missional lifestyle

Five Ways to Keep "Love Your Neighbor" Going All Year Long

teach children to help neighbors by working in the yard

Reports are coming in from all across the country. Children and their leaders have taken part in an amazing effort to “Love Your Neighbor.” For our tenth annual Children’s Ministry Day, we encouraged you to get out there and seek out inventive ways to serve those closest to you. But now that CMD 2017 is over, where do you go from here?

Here are 5 ways you can keep “Love Your Neighbor” going all year long:

Leading Students with WMU in Mind

As you lead your student group, I’ll bet the last thing on your mind is the list of WMU objectives. Before you flip past it in your next WMU Catalog or Year Book, take some time to think through each one. You might be surprised how integral these points are to our shared faith.

Pray for Missions

When was the last time you led your group to pray for a missionary? What about praying for someone you knew needed to feel the love of Christ? Praying for missions is no small thing. When you bring these prayers and petitions before God, it solidifies them in your own heart and often motivates you to action.

Engage in Mission Action and Witnessing

As followers of Christ, our faith must move us to action. It’s never enough to simply “feel” for someone who needs Christ. Share that love with them, my friend! And help your students see that they too are a valuable part of the mission of God.

Eternity-Based Leadership

 

It is no secret that we often focus much of our lives on results-based leadership, which doesn’t seem to be biblical. Sometimes this pull for results comes from our deep desire to be found worthy in our jobs. We desire to be considered a bargain—pulling more than our weight and contributing significantly. Yet, as we read Scripture,we find something different.

In the first chapter of 2 Peter, we see a man who has walked with Jesus coming to the end of his life. What is it that Peter most wants to leave behind? And how does it compare with what we want? For Peter, he wants the believers (the brethren in KJV and my brothers and sisters in NIV) to make every effort to confirm their [your] calling and election so that they will not stumble. He wants them to have a rich welcome into the eternal kingdom of Jesus Christ. Why does this concern Peter so much, and why should we be concerned about eternity rather than the results we want to see?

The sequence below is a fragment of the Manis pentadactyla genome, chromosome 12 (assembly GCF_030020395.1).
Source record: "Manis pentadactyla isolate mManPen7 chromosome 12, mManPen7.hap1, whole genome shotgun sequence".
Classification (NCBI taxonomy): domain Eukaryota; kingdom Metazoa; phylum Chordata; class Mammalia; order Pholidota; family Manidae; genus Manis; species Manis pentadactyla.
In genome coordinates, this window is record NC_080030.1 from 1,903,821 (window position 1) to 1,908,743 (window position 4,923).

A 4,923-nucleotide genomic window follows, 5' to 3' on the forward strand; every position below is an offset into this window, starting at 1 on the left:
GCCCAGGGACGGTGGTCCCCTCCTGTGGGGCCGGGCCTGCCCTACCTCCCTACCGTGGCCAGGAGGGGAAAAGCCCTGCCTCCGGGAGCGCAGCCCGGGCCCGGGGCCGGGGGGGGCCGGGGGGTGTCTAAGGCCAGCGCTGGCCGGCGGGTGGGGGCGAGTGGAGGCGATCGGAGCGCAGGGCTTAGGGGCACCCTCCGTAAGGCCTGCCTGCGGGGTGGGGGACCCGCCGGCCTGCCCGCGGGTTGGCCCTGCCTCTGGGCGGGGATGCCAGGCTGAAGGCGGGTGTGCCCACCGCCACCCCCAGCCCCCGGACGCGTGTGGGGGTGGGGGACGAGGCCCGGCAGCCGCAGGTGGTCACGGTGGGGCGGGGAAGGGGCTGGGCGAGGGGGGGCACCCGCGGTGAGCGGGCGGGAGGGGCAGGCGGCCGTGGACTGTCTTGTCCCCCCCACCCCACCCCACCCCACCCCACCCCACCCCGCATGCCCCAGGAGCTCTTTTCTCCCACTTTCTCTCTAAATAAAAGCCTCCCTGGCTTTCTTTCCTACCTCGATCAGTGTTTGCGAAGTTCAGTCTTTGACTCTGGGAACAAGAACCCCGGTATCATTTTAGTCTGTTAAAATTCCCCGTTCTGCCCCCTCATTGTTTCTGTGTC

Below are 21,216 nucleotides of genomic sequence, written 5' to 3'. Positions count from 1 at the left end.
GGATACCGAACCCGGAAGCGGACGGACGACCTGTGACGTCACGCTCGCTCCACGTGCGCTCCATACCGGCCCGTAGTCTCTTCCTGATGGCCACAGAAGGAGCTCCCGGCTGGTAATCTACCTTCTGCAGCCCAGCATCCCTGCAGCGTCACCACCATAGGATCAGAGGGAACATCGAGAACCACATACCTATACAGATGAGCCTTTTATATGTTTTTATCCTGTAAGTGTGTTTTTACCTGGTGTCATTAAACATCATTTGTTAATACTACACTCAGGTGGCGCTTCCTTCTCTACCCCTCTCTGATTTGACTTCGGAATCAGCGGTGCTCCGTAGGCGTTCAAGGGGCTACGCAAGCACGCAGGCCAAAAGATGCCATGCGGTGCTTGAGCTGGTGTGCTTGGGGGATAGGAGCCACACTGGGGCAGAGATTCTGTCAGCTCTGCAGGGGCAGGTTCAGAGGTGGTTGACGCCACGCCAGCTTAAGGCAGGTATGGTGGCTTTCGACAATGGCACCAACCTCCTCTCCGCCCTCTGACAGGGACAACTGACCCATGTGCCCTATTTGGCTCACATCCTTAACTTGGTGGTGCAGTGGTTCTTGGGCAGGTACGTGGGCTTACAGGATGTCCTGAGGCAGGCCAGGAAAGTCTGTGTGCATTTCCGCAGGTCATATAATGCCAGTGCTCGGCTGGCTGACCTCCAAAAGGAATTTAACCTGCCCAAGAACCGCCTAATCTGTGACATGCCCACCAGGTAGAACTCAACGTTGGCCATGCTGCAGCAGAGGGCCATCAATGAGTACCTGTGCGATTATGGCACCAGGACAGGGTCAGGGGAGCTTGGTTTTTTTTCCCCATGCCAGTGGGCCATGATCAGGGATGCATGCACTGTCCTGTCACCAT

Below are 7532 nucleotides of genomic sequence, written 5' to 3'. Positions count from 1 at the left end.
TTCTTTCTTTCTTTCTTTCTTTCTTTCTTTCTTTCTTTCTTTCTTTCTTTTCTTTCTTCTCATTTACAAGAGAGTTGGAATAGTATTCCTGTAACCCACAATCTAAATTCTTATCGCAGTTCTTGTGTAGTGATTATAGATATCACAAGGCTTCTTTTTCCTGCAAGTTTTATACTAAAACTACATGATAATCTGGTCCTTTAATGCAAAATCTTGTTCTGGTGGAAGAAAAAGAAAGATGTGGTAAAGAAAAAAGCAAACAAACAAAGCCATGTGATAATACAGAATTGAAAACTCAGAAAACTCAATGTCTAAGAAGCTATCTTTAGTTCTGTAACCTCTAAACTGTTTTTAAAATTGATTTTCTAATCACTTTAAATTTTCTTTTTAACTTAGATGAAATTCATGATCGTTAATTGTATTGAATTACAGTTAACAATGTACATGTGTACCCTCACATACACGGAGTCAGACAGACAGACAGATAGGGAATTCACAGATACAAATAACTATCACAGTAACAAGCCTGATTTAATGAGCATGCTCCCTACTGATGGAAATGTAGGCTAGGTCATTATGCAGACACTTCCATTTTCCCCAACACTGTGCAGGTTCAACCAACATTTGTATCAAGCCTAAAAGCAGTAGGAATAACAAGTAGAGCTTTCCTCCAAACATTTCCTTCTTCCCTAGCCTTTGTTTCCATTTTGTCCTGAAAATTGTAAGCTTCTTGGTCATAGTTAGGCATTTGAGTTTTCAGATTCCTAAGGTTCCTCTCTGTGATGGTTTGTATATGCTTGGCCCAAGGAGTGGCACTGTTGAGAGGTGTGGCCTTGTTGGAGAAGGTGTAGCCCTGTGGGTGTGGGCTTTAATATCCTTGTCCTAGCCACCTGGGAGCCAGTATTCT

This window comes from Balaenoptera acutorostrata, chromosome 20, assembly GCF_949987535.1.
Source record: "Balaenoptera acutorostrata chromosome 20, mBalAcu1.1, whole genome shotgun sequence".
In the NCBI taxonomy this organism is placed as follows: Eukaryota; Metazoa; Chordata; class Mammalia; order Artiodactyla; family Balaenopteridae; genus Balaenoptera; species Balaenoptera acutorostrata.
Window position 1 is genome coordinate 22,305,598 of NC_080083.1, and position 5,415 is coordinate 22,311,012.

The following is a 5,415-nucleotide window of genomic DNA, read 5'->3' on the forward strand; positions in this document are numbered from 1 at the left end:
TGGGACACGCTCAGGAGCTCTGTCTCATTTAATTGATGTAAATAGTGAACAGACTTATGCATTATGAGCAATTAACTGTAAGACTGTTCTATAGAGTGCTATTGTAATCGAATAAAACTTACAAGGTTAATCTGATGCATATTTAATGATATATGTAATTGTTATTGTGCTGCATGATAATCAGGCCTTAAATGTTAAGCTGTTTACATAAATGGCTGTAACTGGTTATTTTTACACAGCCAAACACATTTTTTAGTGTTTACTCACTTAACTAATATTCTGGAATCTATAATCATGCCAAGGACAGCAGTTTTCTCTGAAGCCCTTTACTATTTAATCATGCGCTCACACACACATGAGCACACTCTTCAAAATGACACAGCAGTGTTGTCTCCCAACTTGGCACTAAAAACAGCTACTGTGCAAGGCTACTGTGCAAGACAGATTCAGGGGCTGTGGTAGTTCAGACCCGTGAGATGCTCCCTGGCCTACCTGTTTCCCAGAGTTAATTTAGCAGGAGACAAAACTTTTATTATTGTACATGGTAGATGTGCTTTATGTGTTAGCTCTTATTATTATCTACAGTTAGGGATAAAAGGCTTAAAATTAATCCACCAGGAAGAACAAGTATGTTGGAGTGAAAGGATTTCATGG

How can leaders help girls develop a missional lifestyle?

I have a confession: I’m not perfect. There, I said it. Even though I was a pastor’s child, a GA, and a pretty good girl, I still didn’t understand what it meant to live on mission with God. I know my leaders meant well, but this is what I walked away with as a teen:

  • I need to read my Bible.
  • My friends are lost, and if I don’t make sure they are saved, it’s my fault if they go you know where.
  • If I have problems, I need to pray.

Not all bad things, but it didn’t compel me to fulfill the Great Commission either. Don’t get me wrong—I loved hearing the stories, I learned about Lottie Moon, and for heaven’s sake, I was the 1995 Associational GA Princess (What, what!). But there was still something missing.

Helping someone develop a missional lifestyle doesn’t start in the mind; it begins in the heart. Below you will find four tips to help you develop a strategy to engage girls in cultivating a missional lifestyle.

Number One: Set Goals.

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